Forest Investment Account

Abstract of FIA Project 6065004

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Variable Retention Windthrow Monitoring Pilot Project 2001 to 2003

Author(s): Rollerson, T.P.; Beese, W.J.; Peters, C.M.
Subject: British Columbia, Forestry, Silviculture/Forest Management Systems
Series: Forest Investment Account (FIA) - Land Base Investment Program - Innovative

Abstract

The Variable Retention (VR) Windthrow Monitoring Pilot Study ran for a two-year term.
The first year of the pilot project was carried out in the eastern portion of Weyerhaeuser's West Island operating unit in central southwestern Vancouver Island (WI-C) and in the Queen Charlotte Island operating unit (QCI). The second year of the pilot study was carried out in the Klanawa and Walbran watersheds in the western portion of Weyerhaeuser's West Island Timberlands unit (WI-W), and in the Port McNeill Timberlands (PM) and North Island Timberlands (NI) units on the north coast of Vancouver Island.
Locating the pilot study sites in these widely separated areas allowed better evaluation of the possible extremes of windthrow that may be associated with variable retention silvicultural practices.
The overall project objectives that are partially addressed by the pilot project are:
Document the amount of windthrow associated with VR.
Document the spatial distribution or patterns of windthrow associated with VR.
Document regional differences in the extent of windthrow associated with VR.
Identify the qualitative and quantitative factors associated with VR windthrow including both environmental factors and treatment effects.
Identify specific management options to control windthrow associated with VR.
Develop field indices and decision-making tools for windthrow hazard assessment by operational planners.
Communicate results to field staff to help reduce the potential for wind damage by improving harvesting layout and silvicultural treatments.
The pilot study database now consists of total of 1640 plots: 112 in the NI, 464 in PM, 193 in the QCI, and 872 plots in the WI split between 226 in the west central part of Vancouver Island and 646 closer to the West Coast. A total of 56 harvested blocks are included in the sample.
The pilot showed some definite regional differences in windthrow. The average amount of windthrow along external setting boundaries and the edges of larger retained patches varied from an average of 5% on the PM blocks to 21% in the NI blocks, with an overall average of 11% for those blocks that had experienced at least two winter wind seasons. There was a similar regional trend with windthrow for retained groups. The average windthrow in retained groups is 10% in the PM area and 39% in the QCI with an overall average of 28%. For strips of retained timber, the windthrow rates range from 14% in PM to 52% in WI-C, with an overall average of 26%.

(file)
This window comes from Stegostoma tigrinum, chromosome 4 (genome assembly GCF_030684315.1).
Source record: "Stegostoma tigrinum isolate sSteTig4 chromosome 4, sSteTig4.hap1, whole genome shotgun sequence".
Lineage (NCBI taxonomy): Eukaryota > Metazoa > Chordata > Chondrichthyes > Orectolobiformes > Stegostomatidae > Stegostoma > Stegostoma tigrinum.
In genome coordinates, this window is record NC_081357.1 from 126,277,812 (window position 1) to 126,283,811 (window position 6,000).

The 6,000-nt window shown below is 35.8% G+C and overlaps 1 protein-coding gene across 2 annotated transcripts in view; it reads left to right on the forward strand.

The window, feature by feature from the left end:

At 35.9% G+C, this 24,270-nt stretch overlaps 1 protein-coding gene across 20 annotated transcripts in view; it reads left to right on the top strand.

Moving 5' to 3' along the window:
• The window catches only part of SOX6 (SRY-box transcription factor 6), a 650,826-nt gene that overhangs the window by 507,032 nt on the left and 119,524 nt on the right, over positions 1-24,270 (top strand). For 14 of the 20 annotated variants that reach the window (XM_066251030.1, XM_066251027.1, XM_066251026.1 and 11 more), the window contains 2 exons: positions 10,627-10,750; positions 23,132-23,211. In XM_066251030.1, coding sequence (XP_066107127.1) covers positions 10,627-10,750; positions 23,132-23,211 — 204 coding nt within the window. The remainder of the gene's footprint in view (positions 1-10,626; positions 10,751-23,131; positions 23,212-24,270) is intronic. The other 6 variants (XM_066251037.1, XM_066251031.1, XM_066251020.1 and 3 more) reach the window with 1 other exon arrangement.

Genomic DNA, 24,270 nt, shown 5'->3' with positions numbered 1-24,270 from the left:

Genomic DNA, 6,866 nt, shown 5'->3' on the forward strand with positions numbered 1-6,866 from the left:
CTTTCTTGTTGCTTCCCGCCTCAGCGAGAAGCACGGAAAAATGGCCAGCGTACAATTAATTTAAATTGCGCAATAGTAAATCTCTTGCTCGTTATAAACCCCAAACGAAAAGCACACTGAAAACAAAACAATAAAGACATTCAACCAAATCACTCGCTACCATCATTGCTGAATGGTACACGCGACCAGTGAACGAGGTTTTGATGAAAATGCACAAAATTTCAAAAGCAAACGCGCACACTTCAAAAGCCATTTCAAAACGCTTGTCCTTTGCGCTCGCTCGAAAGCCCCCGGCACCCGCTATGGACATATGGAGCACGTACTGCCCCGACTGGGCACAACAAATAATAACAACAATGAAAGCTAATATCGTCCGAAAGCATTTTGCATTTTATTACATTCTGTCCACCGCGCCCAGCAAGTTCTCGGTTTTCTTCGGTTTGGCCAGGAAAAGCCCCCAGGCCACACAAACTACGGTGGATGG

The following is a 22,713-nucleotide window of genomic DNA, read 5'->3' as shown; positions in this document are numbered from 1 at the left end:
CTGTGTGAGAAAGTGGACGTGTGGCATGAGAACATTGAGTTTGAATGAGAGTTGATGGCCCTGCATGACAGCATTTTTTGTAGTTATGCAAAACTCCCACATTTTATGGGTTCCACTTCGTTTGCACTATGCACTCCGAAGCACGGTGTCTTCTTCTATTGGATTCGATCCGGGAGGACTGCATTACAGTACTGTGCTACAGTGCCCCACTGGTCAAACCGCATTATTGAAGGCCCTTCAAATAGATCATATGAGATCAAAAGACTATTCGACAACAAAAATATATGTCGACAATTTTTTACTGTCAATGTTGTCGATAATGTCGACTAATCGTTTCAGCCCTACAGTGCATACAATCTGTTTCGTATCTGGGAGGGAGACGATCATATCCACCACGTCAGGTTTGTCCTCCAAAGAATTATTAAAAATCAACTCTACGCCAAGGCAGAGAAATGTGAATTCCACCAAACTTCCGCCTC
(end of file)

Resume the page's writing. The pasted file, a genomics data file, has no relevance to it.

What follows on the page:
The data indicate that windward edges on external boundaries and larger patches are more vulnerable to windthrow than other boundary exposures. There is an apparent trend of increasing windthrow with increasing fetch distance along these edges; this effect may be less pronounced at greater distances. The character of the fetch surface may affect the amount of windthrow along these edges. Boundary edges downwind of areas of retention appear to be subject to less windthrow.
There is some indication that topping and pruning treatments reduce the amount of windthrow in retained groups of timber, but as the data set for these treatments is small, this conclusion should be considered tentative. The effect of edge treatments along external edges and retained strips is unclear.
There may be some relationship between topographic location and the amount of windthrow. Topographically exposed locations tend to experience more windthrow. For both external edges, retained groups and retained strips, the amount of windthrow increases with increasing stand height.
There is a reasonably strong trend of decreasing amounts of windthrow as the size of the retained group increases. Windthrow in retained patches and groups tends to be concentrated along windward edges.
In general, external edges and the edges of retained strips are much more vulnerable to windthrow when they occur along the edges of gullies than other locations.
The distance that windthrow penetrates into a stand edge tends to be affected by some of the same factors that control percent windthrow. Average penetration distances along external boundaries range from a mean of 6 m in PM to 12 m in WI-W, with an overall average of 8 m. Penetration tends to increase as percent windthrow increases and also varies with changes in boundary exposure. Penetration distances increase with increasing exposure to wind, being least on lee boundaries and greatest along windward boundaries.
A similar relationship is seen with average fetch distance, with penetration increasing as fetch distance increases. Windthrow penetration increases with increasing stand height and increasing rooting depth.


For further information, please contact Derek Ferguson

Updated September 08, 2005 

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